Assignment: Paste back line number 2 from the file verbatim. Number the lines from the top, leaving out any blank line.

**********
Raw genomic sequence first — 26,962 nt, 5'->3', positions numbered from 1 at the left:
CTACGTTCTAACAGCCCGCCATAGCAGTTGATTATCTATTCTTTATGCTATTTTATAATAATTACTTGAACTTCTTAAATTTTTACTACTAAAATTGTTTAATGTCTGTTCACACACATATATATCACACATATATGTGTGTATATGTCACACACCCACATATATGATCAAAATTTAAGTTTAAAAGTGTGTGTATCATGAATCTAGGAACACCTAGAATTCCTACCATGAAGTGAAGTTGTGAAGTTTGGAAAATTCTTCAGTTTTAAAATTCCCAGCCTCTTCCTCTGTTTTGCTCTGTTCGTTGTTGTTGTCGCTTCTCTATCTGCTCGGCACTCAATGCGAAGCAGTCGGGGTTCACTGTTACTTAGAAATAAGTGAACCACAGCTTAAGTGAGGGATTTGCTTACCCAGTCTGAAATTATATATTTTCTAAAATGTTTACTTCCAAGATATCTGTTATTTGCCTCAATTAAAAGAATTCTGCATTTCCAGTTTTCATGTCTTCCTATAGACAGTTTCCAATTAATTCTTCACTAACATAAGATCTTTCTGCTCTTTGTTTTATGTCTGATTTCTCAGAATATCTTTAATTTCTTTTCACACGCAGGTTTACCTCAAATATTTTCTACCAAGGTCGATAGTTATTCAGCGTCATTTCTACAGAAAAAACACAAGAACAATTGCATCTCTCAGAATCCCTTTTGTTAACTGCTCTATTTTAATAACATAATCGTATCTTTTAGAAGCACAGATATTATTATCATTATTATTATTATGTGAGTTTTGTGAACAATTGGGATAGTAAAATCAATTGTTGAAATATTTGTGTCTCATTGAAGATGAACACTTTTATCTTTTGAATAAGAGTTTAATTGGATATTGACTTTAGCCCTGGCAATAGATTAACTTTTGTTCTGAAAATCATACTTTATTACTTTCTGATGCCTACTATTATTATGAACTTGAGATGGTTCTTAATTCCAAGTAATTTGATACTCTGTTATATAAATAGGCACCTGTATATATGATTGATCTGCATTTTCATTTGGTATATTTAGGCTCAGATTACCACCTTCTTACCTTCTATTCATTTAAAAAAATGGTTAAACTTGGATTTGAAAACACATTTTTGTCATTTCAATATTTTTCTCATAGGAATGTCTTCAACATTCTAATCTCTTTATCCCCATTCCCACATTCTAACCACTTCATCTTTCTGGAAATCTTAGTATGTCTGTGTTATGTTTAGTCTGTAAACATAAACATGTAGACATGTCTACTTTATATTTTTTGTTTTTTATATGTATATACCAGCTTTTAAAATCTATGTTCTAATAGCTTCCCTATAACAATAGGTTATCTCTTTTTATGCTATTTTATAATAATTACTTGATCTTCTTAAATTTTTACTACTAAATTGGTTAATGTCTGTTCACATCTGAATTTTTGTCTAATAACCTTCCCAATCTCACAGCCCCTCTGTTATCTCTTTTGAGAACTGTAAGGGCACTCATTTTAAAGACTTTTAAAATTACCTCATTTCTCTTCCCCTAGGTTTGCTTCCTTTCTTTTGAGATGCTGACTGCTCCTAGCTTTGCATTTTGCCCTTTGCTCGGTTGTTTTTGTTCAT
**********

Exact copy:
CTACGTTCTAACAGCCCGCCATAGCAGTTGATTATCTATTCTTTATGCTATTTTATAATAATTACTTGAACTTCTTAAATTTTTACTACTAAAATTGTTTAATGTCTGTTCACACACATATATATCACACATATATGTGTGTATATGTCACACACCCACATATATGATCAAAATTTAAGTTTAAAAGTGTGTGTATCATGAATCTAGGAACACCTAGAATTCCTACCATGAAGTGAAGTTGTGAAGTTTGGAAAATTCTTCAGTTTTAAAATTCCCAGCCTCTTCCTCTGTTTTGCTCTGTTCGTTGTTGTTGTCGCTTCTCTATCTGCTCGGCACTCAATGCGAAGCAGTCGGGGTTCACTGTTACTTAGAAATAAGTGAACCACAGCTTAAGTGAGGGATTTGCTTACCCAGTCTGAAATTATATATTTTCTAAAATGTTTACTTCCAAGATATCTGTTATTTGCCTCAATTAAAAGAATTCTGCATTTCCAGTTTTCATGTCTTCCTATAGACAGTTTCCAATTAATTCTTCACTAACATAAGATCTTTCTGCTCTTTGTTTTATGTCTGATTTCTCAGAATATCTTTAATTTCTTTTCACACGCAGGTTTACCTCAAATATTTTCTACCAAGGTCGATAGTTATTCAGCGTCATTTCTACAGAAAAAACACAAGAACAATTGCATCTCTCAGAATCCCTTTTGTTAACTGCTCTATTTTAATAACATAATCGTATCTTTTAGAAGCACAGATATTATTATCATTATTATTATTATGTGAGTTTTGTGAACAATTGGGATAGTAAAATCAATTGTTGAAATATTTGTGTCTCATTGAAGATGAACACTTTTATCTTTTGAATAAGAGTTTAATTGGATATTGACTTTAGCCCTGGCAATAGATTAACTTTTGTTCTGAAAATCATACTTTATTACTTTCTGATGCCTACTATTATTATGAACTTGAGATGGTTCTTAATTCCAAGTAATTTGATACTCTGTTATATAAATAGGCACCTGTATATATGATTGATCTGCATTTTCATTTGGTATATTTAGGCTCAGATTACCACCTTCTTACCTTCTATTCATTTAAAAAAATGGTTAAACTTGGATTTGAAAACACATTTTTGTCATTTCAATATTTTTCTCATAGGAATGTCTTCAACATTCTAATCTCTTTATCCCCATTCCCACATTCTAACCACTTCATCTTTCTGGAAATCTTAGTATGTCTGTGTTATGTTTAGTCTGTAAACATAAACATGTAGACATGTCTACTTTATATTTTTTGTTTTTTATATGTATATACCAGCTTTTAAAATCTATGTTCTAATAGCTTCCCTATAACAATAGGTTATCTCTTTTTATGCTATTTTATAATAATTACTTGATCTTCTTAAATTTTTACTACTAAATTGGTTAATGTCTGTTCACATCTGAATTTTTGTCTAATAACCTTCCCAATCTCACAGCCCCTCTGTTATCTCTTTTGAGAACTGTAAGGGCACTCATTTTAAAGACTTTTAAAATTACCTCATTTCTCTTCCCCTAGGTTTGCTTCCTTTCTTTTGAGATGCTGACTGCTCCTAGCTTTGCATTTTGCCCTTTGCTCGGTTGTTTTTGTTCAT